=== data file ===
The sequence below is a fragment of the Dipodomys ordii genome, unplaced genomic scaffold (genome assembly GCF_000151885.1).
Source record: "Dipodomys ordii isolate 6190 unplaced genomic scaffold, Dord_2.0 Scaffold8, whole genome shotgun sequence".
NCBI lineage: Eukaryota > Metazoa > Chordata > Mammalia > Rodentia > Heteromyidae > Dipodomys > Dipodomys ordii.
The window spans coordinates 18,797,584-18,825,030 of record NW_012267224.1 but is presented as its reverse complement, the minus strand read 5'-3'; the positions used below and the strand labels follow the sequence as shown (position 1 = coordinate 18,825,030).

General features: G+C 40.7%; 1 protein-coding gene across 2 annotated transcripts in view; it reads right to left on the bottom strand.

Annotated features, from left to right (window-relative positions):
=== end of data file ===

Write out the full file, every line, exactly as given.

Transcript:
The sequence below is a fragment of the Dipodomys ordii genome, unplaced genomic scaffold (genome assembly GCF_000151885.1).
Source record: "Dipodomys ordii isolate 6190 unplaced genomic scaffold, Dord_2.0 Scaffold8, whole genome shotgun sequence".
NCBI lineage: Eukaryota > Metazoa > Chordata > Mammalia > Rodentia > Heteromyidae > Dipodomys > Dipodomys ordii.
The window spans coordinates 18,797,584-18,825,030 of record NW_012267224.1 but is presented as its reverse complement, the minus strand read 5'-3'; the positions used below and the strand labels follow the sequence as shown (position 1 = coordinate 18,825,030).

General features: G+C 40.7%; 1 protein-coding gene across 2 annotated transcripts in view; it reads right to left on the bottom strand.

Annotated features, from left to right (window-relative positions):